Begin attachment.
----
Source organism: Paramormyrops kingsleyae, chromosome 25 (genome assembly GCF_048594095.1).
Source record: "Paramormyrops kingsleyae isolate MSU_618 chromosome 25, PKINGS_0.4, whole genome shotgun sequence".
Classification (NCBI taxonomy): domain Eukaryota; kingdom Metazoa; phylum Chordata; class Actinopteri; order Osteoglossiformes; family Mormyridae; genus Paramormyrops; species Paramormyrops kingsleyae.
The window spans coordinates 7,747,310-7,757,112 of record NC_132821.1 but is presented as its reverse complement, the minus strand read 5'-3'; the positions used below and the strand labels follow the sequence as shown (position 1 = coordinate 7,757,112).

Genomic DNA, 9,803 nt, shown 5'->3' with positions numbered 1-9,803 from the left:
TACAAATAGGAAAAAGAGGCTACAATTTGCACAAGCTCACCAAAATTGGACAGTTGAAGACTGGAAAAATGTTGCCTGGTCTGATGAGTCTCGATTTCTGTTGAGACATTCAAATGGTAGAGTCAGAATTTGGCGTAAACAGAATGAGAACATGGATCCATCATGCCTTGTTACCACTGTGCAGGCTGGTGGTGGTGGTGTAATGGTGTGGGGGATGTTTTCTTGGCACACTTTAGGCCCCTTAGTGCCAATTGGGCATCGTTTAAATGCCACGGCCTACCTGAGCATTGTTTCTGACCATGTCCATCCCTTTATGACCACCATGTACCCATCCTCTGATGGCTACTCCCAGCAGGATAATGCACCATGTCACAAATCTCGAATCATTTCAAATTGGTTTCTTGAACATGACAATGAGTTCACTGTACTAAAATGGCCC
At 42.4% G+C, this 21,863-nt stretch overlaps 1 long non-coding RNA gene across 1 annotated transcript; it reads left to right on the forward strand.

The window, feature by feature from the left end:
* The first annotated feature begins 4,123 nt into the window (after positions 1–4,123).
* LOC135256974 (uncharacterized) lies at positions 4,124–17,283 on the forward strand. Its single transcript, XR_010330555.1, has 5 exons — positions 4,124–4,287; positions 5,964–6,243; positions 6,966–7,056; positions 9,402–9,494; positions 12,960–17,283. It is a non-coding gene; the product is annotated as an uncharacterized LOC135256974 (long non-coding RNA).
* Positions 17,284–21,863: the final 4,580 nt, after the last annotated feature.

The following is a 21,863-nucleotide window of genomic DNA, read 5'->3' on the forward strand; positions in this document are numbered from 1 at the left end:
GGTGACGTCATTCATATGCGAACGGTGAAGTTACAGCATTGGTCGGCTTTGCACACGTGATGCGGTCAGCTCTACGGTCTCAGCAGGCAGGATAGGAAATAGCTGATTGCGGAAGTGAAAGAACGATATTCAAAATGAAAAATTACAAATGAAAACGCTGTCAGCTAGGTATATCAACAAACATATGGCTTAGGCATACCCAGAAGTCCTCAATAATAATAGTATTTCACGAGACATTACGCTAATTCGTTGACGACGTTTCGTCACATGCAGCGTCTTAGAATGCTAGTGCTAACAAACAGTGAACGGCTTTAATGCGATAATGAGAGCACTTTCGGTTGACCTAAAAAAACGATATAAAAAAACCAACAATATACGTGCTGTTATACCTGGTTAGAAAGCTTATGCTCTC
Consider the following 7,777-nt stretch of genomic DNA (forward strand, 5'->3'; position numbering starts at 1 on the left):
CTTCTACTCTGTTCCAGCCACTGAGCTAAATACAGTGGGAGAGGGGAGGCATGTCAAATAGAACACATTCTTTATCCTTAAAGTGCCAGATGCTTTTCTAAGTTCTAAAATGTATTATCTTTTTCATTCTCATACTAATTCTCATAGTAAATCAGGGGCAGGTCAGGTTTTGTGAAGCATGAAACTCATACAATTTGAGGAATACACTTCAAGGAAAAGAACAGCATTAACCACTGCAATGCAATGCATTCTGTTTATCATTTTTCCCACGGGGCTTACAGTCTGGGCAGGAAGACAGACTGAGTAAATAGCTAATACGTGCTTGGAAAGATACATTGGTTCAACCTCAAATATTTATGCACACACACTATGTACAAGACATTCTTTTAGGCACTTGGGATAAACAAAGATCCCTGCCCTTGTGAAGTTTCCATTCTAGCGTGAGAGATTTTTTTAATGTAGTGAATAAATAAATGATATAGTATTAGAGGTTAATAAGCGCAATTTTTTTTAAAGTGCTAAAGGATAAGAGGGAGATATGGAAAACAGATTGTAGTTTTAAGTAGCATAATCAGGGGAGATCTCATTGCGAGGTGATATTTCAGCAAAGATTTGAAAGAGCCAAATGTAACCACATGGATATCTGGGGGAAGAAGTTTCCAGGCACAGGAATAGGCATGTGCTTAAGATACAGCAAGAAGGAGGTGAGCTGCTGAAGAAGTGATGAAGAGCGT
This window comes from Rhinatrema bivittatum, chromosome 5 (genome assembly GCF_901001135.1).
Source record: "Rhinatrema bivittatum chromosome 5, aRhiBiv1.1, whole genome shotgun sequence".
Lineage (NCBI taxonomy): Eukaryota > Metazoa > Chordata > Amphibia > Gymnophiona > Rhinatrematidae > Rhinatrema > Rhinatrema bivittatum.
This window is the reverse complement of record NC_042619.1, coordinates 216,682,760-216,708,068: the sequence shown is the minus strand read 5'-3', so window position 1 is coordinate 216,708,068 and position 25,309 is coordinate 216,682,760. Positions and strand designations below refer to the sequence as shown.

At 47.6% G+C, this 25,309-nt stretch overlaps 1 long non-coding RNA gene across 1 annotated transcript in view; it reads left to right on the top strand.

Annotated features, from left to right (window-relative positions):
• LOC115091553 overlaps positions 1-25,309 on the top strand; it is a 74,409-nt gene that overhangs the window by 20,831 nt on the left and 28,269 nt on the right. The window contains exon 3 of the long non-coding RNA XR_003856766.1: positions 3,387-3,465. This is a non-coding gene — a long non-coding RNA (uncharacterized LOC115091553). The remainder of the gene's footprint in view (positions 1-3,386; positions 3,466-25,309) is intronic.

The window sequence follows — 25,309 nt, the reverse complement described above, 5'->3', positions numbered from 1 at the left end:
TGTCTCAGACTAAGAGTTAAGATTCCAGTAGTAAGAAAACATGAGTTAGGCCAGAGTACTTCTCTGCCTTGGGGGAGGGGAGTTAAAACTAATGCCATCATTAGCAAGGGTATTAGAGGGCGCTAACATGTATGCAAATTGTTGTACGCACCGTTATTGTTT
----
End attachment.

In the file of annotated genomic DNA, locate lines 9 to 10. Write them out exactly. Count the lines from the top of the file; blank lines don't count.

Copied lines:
* The first annotated feature begins 4,123 nt into the window (after positions 1–4,123).
* LOC135256974 (uncharacterized) lies at positions 4,124–17,283 on the forward strand. Its single transcript, XR_010330555.1, has 5 exons — positions 4,124–4,287; positions 5,964–6,243; positions 6,966–7,056; positions 9,402–9,494; positions 12,960–17,283. It is a non-coding gene; the product is annotated as an uncharacterized LOC135256974 (long non-coding RNA).